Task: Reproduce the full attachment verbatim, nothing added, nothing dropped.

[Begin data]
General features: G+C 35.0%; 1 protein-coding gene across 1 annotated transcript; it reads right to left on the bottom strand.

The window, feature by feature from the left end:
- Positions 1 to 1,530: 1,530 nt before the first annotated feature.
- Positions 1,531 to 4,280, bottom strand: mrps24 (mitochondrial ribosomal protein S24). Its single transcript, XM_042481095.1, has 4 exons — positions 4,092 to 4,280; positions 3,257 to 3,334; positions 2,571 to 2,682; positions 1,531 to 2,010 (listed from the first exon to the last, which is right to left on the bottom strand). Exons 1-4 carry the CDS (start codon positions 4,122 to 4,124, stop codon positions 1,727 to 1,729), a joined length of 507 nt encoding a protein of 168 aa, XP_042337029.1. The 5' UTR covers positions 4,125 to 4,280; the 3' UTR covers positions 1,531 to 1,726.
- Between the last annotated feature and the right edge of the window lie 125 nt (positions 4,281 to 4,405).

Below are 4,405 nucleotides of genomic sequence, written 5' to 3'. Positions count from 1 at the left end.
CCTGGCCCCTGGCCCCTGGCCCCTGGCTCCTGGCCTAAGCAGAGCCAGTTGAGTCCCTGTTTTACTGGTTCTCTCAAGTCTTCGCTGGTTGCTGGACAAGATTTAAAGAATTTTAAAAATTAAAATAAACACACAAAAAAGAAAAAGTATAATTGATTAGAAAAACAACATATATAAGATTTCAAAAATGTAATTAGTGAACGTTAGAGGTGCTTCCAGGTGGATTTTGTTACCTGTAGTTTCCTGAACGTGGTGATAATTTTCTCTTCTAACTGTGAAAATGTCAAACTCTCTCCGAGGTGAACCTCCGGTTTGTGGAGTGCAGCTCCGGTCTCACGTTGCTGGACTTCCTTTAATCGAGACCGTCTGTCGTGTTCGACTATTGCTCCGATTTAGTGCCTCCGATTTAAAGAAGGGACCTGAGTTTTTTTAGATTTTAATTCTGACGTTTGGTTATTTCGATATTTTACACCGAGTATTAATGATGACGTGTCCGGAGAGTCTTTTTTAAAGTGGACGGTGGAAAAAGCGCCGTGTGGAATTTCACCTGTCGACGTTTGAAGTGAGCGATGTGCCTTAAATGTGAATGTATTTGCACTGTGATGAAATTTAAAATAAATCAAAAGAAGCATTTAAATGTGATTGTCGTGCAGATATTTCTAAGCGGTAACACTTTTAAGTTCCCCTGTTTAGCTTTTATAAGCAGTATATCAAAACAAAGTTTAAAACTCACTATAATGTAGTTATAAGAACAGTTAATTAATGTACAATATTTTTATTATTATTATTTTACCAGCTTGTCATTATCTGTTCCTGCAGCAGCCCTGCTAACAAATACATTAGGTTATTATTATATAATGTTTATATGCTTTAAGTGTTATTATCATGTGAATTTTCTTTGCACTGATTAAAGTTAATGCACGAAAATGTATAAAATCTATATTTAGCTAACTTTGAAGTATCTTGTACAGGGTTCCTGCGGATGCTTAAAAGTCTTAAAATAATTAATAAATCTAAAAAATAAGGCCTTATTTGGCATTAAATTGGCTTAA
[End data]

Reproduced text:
General features: G+C 35.0%; 1 protein-coding gene across 1 annotated transcript; it reads right to left on the bottom strand.

The window, feature by feature from the left end:
- Positions 1 to 1,530: 1,530 nt before the first annotated feature.
- Positions 1,531 to 4,280, bottom strand: mrps24 (mitochondrial ribosomal protein S24). Its single transcript, XM_042481095.1, has 4 exons — positions 4,092 to 4,280; positions 3,257 to 3,334; positions 2,571 to 2,682; positions 1,531 to 2,010 (listed from the first exon to the last, which is right to left on the bottom strand). Exons 1-4 carry the CDS (start codon positions 4,122 to 4,124, stop codon positions 1,727 to 1,729), a joined length of 507 nt encoding a protein of 168 aa, XP_042337029.1. The 5' UTR covers positions 4,125 to 4,280; the 3' UTR covers positions 1,531 to 1,726.
- Between the last annotated feature and the right edge of the window lie 125 nt (positions 4,281 to 4,405).

Below are 4,405 nucleotides of genomic sequence, written 5' to 3'. Positions count from 1 at the left end.
CCTGGCCCCTGGCCCCTGGCCCCTGGCTCCTGGCCTAAGCAGAGCCAGTTGAGTCCCTGTTTTACTGGTTCTCTCAAGTCTTCGCTGGTTGCTGGACAAGATTTAAAGAATTTTAAAAATTAAAATAAACACACAAAAAAGAAAAAGTATAATTGATTAGAAAAACAACATATATAAGATTTCAAAAATGTAATTAGTGAACGTTAGAGGTGCTTCCAGGTGGATTTTGTTACCTGTAGTTTCCTGAACGTGGTGATAATTTTCTCTTCTAACTGTGAAAATGTCAAACTCTCTCCGAGGTGAACCTCCGGTTTGTGGAGTGCAGCTCCGGTCTCACGTTGCTGGACTTCCTTTAATCGAGACCGTCTGTCGTGTTCGACTATTGCTCCGATTTAGTGCCTCCGATTTAAAGAAGGGACCTGAGTTTTTTTAGATTTTAATTCTGACGTTTGGTTATTTCGATATTTTACACCGAGTATTAATGATGACGTGTCCGGAGAGTCTTTTTTAAAGTGGACGGTGGAAAAAGCGCCGTGTGGAATTTCACCTGTCGACGTTTGAAGTGAGCGATGTGCCTTAAATGTGAATGTATTTGCACTGTGATGAAATTTAAAATAAATCAAAAGAAGCATTTAAATGTGATTGTCGTGCAGATATTTCTAAGCGGTAACACTTTTAAGTTCCCCTGTTTAGCTTTTATAAGCAGTATATCAAAACAAAGTTTAAAACTCACTATAATGTAGTTATAAGAACAGTTAATTAATGTACAATATTTTTATTATTATTATTTTACCAGCTTGTCATTATCTGTTCCTGCAGCAGCCCTGCTAACAAATACATTAGGTTATTATTATATAATGTTTATATGCTTTAAGTGTTATTATCATGTGAATTTTCTTTGCACTGATTAAAGTTAATGCACGAAAATGTATAAAATCTATATTTAGCTAACTTTGAAGTATCTTGTACAGGGTTCCTGCGGATGCTTAAAAGTCTTAAAATAATTAATAAATCTAAAAAATAAGGCCTTATTTGGCATTAAATTGGCTTAA